A few weeks ago I was talking to my friend Jessie on the phone. She and I seem to be on similar life paths. We were thesis buddies in college. She moved away, but we ended up getting married just a few months apart. And this year we found ourselves pregnant with our first child at the same time—each of us having a boy. Shortly after Patrick died, she was admitted to the hospital with severe preeclampsia. She was on hospital bed rest for five weeks before she delivered her sweet boy. When we talked, she had been home a bit. It was almost time for her to go back to work, and she said to me:
You know, I thought the hardest part was getting pregnant—that once I got pregnant everything would be better. Then they diagnosed me with placenta previa. I thought that was the hardest part; I just need to get through that. Then I was put on hospital bed rest for the preeclampsia. I thought if I could just get through that and have my sweet boy, everything would be better. Then he was a premie and was in the NICU for eight days, and I thought this is the hardest part. Then we went home with a newborn, and wow, I thought that was hardest part–getting used to this new little guy, new life. I thought if we could just get through those first few weeks it would be better. And now I have to back to work, and this feels like the hardest part.
Our outcomes were different, but our stories again felt so similar. I’ve spent the last several weeks contemplating the many different times I’ve felt this exact same way. I’ve often said that I think that the hard experiences I’ve had in life have been to prepare me for something big. I remember sitting in my psychopharmacologist’s office a week after delivering Patrick and sobbing while I said, “I’ve always known that my struggles were preparing me for something bigger, harder; I just never thought it would be this awful.” I can’t help but think about what’s brought me to this point.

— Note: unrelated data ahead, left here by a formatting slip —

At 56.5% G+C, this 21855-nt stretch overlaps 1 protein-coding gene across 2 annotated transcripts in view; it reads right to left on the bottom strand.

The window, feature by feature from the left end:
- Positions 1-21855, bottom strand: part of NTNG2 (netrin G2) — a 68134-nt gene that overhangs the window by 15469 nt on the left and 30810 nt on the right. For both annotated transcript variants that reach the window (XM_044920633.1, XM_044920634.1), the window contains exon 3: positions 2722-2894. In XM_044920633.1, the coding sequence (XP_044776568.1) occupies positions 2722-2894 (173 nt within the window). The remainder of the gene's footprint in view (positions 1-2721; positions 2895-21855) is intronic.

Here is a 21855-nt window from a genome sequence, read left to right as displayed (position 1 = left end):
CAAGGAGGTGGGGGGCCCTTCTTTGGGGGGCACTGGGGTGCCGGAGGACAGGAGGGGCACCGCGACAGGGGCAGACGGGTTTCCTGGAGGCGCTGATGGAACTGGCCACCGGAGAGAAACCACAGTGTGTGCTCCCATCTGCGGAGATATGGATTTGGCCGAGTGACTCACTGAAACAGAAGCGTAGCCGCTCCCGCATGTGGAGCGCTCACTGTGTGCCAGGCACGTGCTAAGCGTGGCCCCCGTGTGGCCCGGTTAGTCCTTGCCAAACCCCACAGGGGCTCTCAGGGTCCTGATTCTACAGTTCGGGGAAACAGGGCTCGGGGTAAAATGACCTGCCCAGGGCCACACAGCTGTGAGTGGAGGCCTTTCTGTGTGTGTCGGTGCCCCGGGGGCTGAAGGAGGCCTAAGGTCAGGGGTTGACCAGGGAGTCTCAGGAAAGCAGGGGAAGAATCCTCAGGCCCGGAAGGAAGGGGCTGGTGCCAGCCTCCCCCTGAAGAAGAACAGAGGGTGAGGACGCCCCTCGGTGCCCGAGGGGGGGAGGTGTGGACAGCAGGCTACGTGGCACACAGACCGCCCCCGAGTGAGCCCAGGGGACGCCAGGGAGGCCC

In 1995 I contracted viral encephalitis and mono at the same time. I was hospitalized for several days and told that I’d have a headache for four to six weeks. I thought that was the hardest part, if I could just get through that I could start college and everything would be ok.
A month or so before I started college I realized that the headache wasn’t going away. I made an appointment with a neurologist. He prescribed a few medications, which made me violently ill. The morning I had my first college class I had a follow-up appointment, and I told him they weren’t working, that I couldn’t function in college vomiting every twenty minutes. He stood up, picked up my file, threw it on the desk, and said, “I am the doctor; you are the patient. You have no right to dictate to me what medications you will or won’t be on.” Then he slammed the door behind him. I drove to school. I was sure that was the hardest part.
I found a new doctor. She discovered that I was having seizures, which were contributing to the migraines. She put me on Depakote. Every time she checked levels, it wasn’t absorbing into my blood, so she would increase the dose. I gained 40 pounds in six weeks. I couldn’t function in college, though I tried. Eventually I had to drop out and move home. The doctor recommended that I see a specific specialist in Chicago. I thought that was the hardest part, and that the new doctor could help me.
The new doctor did help, but it took 78 days of hospitalization in 1997 trying to get the seizures and migraines under control. During this time my depression and anxiety was increasing. I really thought that was the hardest part.
In 2001 I moved to Massachusetts. I found a job, but quickly realized that my depression was ruling my life. Something had to give. I had an appointment with a psychopharmacologist, but I needed immediate relief. I checked myself into the hospital. New medications made me quite ill again. I thought, surely this was the hardest part.
We couldn’t find medications that actually helped. I was in and out of the hospital, in and out of treatment programs. It truly was the hardest part.